Sparrow Watch, a month-long program to highlight the dramatic decline in London’s bird population, drew to a close this week at Southwark’s Bernie Spain Gardens – but for bird-lovers the fight to save the species is far from over.
At Bernie Spain Gardens and other London sites, volunteers have been monitoring the bird population and leaving out suitable food for them to feed to their young. Using ‘mist nets’, which catch birds without harming them, the volunteers tag the sparrows, weigh them and measure their wing length, so that the overall health of the population can be assessed.
Sparrow population dangerously low
“It takes two years of training to learn this,” explained bird handler John Mallord, of the Royal Society for the Protection of Birds (RSPB): “We make sure everyone who works with us knows exactly how to deal with the birds safely.”
Sparrows were once so common in the capital that people were employed to cull them, according to the RSPB. In recent years, however, shrinking habitats and lack of food have forced down the number of sparrows and other small birds to dangerously low levels. Over the last 15 years the population has fallen by 68%, and is expected to drop even further over the next five years. Built-up urban areas such as Southwark have suffered from a particularly steep decline.
Part of the difficulty is the short foraging range of house sparrows: most never stray more than 1,000 metres from their home. Garden conversions for parking, and the popularity of ornamental plants and shrubs are also to blame; removing places where insects and other bird prey once thrived. Each sparrow nest needs a constant supply of worms and beetles to raise its young.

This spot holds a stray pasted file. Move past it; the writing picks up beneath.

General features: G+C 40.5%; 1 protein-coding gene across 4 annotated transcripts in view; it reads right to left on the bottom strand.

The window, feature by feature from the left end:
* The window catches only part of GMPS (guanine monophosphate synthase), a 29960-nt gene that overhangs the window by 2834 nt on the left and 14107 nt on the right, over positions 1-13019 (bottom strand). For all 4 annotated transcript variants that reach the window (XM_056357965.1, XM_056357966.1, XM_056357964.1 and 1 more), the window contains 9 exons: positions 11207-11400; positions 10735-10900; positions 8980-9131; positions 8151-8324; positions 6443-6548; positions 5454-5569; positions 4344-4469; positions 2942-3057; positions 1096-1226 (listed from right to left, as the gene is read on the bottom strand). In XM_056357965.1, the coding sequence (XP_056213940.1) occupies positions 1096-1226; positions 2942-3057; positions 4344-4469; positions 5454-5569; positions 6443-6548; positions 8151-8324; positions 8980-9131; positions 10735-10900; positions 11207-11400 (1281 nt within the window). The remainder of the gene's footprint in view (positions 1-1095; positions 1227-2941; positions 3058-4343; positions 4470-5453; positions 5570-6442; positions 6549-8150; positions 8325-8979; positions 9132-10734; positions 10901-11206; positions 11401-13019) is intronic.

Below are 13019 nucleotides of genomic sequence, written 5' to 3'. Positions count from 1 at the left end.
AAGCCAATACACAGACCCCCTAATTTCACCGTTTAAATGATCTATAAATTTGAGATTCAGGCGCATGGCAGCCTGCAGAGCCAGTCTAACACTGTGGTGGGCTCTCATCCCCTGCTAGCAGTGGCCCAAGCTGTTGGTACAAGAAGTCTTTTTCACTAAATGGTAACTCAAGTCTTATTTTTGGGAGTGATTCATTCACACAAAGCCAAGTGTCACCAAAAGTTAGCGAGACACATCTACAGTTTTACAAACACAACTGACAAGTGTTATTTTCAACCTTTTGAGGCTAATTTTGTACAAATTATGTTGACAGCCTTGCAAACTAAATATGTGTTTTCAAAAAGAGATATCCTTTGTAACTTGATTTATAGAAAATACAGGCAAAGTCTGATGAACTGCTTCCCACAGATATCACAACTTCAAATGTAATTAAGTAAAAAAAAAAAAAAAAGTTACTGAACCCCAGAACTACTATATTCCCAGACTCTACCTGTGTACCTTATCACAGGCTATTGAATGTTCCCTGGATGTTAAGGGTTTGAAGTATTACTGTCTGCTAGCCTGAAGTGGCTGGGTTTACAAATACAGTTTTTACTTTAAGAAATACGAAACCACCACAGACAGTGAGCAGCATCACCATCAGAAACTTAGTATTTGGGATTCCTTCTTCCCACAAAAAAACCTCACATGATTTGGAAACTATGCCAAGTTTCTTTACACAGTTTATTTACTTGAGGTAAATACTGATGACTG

According to RSPB spokesman Tim Webb “House sparrows have sent us an end-of-year warning… We can prevent London from becoming a wildlife-free zone, but we need to act now”.
What we can do to help
There is plenty that people can do to help save London’s birdlife. Leaving the right foods on a bird table is an important step: “Garden seed and kitchen scraps are good, but white bread has little nutritional value”, explained Tim. “If you don’t have wholemeal bread, you can use cake crumbs”. Birds also have a low salt tolerance, so salted nuts or crisps are a bad idea.
The project has been extremely popular with residents. Tim Webb said that the RSPB ‘couldn’t believe how many people have taken these few remaining birds to their hearts.”
Occasionally, the project catches a bigger prize. “Once we got a sparrowhawk in the mist nets here,” remembered John. “That was a good sign for future; where there are healthy predators, there will probably be healthy prey populations too.”